LONDON: A silent vigil was held in various places across the UK on Saturday, including Warrington, with an appeal to ‘stop violence against Hindus and other minorities in Pakistan’.
Warrington’s event was held in front of the Golden Gates on Saturday, October 2, which was international non-violence day. The aim was to ‘raise concerns about human rights violations against Hindus in Pakistan’.
Reports claim Hindus and other minorities in Pakistan face ‘regular violence’, ‘kidnapping, ‘forceful religious conversion,’ ‘attacks on businesses and religious places’ and ‘persecution’.
It is allegedly reported each year that more than 1,000 Hindu girls are abducted, forced to convert, married to people twice or thrice their age, or pushed into the sex trade – never to see their family again.
On 2 October, the international non-violence day, Insight UK organised a nationwide vigil across 40 places in the UK with an appeal to stop violence against Hindus and other minorities in Pakistan.
Insight UK, dubbed a social movement of and Indian communities to register a protest against the persecution of minorities in Pakistan.
The vigils were organised on October 2 evening to coincide with Jayanti, the birth anniversary of Mahatma Gandhi marked as International Non-Violence Day the world over.
Some of the locations included Edinburgh, Leeds, York, Manchester, Warrington, Bolton, Liverpool, Cambridge, Milton Keynes, London, Nottingham, Leicester, Derby, Rugby, Sheffield, West Bromwich, Bristol, Swindon, Salisbury, Cheltenham, Swansea, Reading, Slough, Basingstoke and Cardiff.
Indian journalist Aditi Khanna writes for the PTI news agency that an Indian diaspora group organised a series of coordinated silent vigils across 40 locations in the UK to register a protest against the persecution of minorities in Pakistan.
Insight UK said the vigil was organised on Saturday evening to coincide with Gandhi Jayanti, celebrated as International Non-Violence Day.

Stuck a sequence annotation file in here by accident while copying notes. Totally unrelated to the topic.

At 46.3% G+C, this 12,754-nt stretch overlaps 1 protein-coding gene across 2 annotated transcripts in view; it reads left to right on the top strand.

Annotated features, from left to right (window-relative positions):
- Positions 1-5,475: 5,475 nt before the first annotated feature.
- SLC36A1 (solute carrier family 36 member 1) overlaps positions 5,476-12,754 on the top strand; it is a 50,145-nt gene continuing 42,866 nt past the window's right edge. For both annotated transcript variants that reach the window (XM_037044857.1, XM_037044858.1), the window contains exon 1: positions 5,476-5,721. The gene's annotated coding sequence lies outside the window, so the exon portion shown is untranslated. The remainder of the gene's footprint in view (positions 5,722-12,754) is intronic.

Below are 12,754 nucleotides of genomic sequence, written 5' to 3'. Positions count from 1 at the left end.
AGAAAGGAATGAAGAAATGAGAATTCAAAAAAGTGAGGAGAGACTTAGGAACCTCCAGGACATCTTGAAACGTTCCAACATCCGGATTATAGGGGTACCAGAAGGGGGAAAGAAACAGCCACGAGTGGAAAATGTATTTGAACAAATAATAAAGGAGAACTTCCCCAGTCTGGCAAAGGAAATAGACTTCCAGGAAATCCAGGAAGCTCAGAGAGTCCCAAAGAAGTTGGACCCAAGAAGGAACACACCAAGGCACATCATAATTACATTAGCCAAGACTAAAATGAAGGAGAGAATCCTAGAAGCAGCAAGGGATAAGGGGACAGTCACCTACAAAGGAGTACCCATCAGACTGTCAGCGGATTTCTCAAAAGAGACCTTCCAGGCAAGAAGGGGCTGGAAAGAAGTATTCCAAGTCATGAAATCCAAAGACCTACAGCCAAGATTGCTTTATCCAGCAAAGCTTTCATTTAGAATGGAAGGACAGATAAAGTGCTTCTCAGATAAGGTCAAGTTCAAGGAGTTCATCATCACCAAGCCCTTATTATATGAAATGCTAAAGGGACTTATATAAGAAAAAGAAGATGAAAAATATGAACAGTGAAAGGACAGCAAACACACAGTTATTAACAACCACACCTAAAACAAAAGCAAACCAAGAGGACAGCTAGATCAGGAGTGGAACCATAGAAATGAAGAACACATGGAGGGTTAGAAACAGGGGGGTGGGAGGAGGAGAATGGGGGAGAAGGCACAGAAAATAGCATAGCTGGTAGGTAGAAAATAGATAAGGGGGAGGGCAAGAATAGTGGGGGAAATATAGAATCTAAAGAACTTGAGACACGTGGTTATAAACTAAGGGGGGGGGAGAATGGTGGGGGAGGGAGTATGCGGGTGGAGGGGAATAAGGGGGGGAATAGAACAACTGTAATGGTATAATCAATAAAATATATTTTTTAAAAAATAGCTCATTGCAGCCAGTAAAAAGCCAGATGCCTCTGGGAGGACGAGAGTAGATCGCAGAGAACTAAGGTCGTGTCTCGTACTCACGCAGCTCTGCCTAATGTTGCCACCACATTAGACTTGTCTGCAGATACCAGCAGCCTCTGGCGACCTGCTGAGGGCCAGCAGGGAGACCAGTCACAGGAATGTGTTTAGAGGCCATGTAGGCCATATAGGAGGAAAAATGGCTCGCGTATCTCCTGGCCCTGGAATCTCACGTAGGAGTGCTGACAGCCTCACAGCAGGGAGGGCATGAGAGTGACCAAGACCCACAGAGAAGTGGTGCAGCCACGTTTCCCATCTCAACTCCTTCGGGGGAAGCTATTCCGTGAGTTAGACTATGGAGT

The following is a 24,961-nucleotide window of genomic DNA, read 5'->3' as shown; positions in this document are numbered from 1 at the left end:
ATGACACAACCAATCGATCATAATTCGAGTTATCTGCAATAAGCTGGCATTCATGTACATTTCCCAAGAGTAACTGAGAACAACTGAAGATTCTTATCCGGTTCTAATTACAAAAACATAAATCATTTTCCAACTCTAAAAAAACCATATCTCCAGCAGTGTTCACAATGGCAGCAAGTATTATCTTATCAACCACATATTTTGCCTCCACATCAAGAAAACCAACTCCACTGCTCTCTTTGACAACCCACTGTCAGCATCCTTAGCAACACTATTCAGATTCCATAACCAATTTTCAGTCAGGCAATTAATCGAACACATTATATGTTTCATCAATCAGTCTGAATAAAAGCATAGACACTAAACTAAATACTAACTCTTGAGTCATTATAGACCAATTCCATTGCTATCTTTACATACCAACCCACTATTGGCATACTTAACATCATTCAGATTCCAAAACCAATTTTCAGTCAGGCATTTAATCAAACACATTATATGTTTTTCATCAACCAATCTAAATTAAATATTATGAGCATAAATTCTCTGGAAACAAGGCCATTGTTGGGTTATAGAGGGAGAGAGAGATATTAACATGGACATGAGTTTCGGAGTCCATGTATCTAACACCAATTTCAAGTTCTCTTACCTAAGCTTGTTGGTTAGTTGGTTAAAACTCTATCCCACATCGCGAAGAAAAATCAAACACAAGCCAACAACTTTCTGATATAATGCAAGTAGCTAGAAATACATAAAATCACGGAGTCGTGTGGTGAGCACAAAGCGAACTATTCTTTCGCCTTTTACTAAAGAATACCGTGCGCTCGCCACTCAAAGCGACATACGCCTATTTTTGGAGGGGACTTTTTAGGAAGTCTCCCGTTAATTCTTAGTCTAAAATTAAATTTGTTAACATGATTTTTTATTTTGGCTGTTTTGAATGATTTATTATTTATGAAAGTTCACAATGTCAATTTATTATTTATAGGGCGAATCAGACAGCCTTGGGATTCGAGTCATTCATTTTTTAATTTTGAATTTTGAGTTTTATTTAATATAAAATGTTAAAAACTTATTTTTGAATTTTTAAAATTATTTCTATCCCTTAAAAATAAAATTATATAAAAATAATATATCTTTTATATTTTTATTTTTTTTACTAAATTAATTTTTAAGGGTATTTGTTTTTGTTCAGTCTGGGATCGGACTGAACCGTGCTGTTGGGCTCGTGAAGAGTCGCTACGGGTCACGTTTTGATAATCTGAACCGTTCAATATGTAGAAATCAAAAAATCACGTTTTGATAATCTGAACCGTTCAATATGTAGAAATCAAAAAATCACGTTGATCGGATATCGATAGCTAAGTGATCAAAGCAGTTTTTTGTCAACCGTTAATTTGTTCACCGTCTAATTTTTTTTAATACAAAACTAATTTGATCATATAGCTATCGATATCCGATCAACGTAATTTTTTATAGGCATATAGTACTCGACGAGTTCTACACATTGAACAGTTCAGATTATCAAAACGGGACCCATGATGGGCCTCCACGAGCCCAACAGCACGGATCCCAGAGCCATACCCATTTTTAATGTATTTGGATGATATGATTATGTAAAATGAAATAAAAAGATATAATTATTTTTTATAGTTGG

“British Hindus across the United Kingdom gathered to highlight the helpless condition of minorities in Pakistan, particularly the minor girls in Pakistan,” Insight UK said.
“After the vigil, the community members petitioned their local MPs to take up this humanitarian issue with the Minister for South Asia and the Commonwealth [Lord Tariq Ahmad] and ask for: the UK government to raise these concerns with the Pakistan government to protect the minorities and safeguard their human rights; and take up this matter with the Indian government to ensure that the citizenship application of the minorities from Pakistan who have taken refuge in India should be expedited,” it said.
Insight UK, which describes itself as a social movement of British Hindu and Indian communities, has put together a report that notes that over 1,000 young Pakistani girls of minority religions are forcibly converted to Islam every year.
“The latest US State Department report on International Religious Freedom 2020 depicts a very precarious situation for minorities in Pakistan. At the time of independence in 1947, Pakistan had a minority population of about 31 per cent; of these 24 per cent or 7.5 million of the minority population were Hindus. In 75 years, the minority population has dwindled to 4 per cent; of which Hindus form merely 1.6 per cent or 2.5 million,” it claims.
“Insight UK is committed to spreading awareness of the atrocities and brutality that young girls in Pakistan face daily,” the group adds.